Sunday, August 3, 2014

Thomas Ogden - Fear of Breakdown and the Unlived Life

Abstract: Winnicott's Fear of breakdown is an unfinished work that requires that the reader be not only a reader, but also a writer of this work which often gestures toward meaning as opposed to presenting fully developed ideas. The author's understanding of the often confusing, sometimes opaque, argument of Winnicott's paper is as follows. In infancy there occurs a breakdown in the mother–infant tie that forces the infant to take on, by himself, emotional events that he is unable to manage. He short-circuits his experience of primitive agony by generating defense organizations that are psychotic in nature, i.e. they substitute self-created inner reality for external reality, thus foreclosing his actually experiencing critical life events. By not experiencing the breakdown of the mother–infant tie when it occurred in infancy, the individual creates a psychological state in which he lives in fear of a breakdown that has already happened, but which he did not experience. The author extends Winnicott's thinking by suggesting that the driving force of the patient's need to find the source of his fear is his feeling that parts of himself are missing and that he must find them if he is to become whole. What remains of his life feels to him like a life that is mostly an unlived life.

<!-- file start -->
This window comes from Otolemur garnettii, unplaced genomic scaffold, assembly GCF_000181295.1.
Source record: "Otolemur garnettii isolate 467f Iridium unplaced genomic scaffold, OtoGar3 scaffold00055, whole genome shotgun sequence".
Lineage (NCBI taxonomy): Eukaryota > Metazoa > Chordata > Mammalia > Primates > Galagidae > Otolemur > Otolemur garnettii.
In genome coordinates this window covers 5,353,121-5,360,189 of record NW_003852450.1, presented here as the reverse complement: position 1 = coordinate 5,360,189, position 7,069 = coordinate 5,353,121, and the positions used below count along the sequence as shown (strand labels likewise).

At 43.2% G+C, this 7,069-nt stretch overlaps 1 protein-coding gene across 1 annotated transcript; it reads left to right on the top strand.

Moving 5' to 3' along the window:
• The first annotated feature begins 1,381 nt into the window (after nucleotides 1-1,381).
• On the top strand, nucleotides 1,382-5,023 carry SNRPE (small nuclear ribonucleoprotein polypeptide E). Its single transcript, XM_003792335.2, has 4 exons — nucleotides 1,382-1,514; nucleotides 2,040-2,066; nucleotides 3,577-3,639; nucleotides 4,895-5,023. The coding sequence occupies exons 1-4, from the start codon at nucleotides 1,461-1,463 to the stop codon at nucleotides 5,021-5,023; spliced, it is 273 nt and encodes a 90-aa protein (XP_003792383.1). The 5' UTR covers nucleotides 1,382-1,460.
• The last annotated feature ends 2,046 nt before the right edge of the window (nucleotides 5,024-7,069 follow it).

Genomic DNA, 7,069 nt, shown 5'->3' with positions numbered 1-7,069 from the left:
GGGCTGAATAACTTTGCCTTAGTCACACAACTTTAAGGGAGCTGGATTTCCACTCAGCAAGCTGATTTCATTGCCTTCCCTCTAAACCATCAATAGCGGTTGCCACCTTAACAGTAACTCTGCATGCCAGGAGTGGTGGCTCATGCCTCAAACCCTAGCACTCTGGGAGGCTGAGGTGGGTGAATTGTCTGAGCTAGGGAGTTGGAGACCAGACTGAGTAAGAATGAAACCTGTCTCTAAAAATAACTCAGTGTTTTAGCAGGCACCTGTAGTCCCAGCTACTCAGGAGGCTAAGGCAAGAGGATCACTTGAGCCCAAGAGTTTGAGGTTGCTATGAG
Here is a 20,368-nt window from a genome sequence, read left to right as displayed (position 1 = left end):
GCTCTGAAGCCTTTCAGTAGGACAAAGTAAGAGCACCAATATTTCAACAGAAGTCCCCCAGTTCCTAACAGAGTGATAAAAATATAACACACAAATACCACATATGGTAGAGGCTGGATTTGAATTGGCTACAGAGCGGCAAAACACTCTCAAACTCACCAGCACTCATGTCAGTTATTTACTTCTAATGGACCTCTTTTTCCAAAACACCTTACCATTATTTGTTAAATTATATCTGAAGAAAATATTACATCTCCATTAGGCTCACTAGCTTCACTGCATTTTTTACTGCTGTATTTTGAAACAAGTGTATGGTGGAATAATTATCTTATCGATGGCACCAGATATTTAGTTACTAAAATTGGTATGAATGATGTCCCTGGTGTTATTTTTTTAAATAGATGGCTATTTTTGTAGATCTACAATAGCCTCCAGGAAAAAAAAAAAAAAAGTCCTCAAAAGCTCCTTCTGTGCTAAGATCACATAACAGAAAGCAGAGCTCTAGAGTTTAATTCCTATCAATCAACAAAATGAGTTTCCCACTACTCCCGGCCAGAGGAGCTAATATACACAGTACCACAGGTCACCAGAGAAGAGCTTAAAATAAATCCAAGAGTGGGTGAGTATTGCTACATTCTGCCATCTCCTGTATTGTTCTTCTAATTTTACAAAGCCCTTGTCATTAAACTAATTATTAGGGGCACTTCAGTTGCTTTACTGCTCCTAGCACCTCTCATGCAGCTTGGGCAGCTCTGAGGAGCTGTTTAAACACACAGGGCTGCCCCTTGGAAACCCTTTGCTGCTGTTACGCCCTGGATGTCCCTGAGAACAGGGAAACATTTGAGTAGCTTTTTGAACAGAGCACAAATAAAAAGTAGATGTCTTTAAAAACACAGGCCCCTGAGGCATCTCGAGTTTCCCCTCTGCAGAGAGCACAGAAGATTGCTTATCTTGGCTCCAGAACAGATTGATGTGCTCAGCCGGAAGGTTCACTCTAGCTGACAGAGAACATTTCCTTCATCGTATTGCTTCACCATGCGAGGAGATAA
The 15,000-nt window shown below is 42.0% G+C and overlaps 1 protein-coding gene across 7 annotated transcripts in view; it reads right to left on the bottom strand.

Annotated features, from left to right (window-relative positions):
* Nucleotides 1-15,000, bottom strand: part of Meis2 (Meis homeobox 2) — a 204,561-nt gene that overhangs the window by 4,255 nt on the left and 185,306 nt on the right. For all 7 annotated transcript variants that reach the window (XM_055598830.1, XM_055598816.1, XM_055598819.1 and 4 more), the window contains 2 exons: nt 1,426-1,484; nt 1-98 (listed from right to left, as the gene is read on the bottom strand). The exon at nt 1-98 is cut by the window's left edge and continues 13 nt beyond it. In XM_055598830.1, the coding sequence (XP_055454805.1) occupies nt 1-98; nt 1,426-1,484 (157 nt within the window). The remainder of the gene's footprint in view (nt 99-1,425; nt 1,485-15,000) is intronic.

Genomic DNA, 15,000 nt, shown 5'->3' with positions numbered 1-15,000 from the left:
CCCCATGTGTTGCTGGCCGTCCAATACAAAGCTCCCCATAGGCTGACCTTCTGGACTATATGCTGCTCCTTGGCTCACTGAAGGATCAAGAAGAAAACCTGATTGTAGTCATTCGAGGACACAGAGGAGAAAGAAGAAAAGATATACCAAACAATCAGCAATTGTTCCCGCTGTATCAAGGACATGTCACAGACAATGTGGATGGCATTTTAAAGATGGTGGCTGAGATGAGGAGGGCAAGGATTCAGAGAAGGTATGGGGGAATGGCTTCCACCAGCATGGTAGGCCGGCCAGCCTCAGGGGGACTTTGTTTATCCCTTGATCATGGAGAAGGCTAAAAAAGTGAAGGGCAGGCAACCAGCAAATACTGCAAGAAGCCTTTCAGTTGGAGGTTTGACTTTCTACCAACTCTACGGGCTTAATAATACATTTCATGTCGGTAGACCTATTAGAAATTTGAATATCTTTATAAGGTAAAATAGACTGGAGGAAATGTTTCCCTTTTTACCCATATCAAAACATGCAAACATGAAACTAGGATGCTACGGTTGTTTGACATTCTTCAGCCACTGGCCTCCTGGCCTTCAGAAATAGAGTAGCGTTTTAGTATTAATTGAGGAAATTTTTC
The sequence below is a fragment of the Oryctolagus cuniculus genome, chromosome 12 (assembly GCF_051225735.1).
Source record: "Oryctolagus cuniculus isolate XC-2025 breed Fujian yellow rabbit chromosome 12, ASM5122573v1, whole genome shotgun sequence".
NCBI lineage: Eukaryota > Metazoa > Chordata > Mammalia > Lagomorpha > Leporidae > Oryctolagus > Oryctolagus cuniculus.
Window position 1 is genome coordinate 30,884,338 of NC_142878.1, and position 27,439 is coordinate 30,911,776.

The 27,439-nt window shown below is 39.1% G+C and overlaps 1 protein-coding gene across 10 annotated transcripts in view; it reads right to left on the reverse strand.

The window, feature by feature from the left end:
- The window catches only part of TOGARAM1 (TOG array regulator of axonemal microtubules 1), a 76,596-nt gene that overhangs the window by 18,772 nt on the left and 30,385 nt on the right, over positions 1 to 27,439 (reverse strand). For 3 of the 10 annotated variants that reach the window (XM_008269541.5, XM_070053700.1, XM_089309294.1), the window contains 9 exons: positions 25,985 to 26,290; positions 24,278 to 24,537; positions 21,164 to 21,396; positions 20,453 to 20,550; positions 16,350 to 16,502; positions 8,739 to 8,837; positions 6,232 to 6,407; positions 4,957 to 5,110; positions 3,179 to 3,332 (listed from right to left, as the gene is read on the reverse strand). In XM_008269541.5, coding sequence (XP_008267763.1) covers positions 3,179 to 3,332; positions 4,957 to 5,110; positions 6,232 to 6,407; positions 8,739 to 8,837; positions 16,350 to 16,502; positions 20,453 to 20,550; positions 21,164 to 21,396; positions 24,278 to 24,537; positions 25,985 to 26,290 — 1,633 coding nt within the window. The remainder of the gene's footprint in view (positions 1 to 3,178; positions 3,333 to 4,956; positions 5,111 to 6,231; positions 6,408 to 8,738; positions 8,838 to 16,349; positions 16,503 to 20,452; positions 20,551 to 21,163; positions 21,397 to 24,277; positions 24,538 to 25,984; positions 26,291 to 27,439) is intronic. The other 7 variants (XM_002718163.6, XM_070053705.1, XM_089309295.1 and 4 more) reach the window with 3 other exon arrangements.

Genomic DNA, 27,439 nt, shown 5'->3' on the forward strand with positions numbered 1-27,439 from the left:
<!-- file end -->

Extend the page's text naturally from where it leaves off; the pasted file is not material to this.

Thomas Ogden (2014). "Fear of Breakdown and the Unlived Life," International Journal of Psychoanalysis, Volume 95Issue 2pages 205–223.

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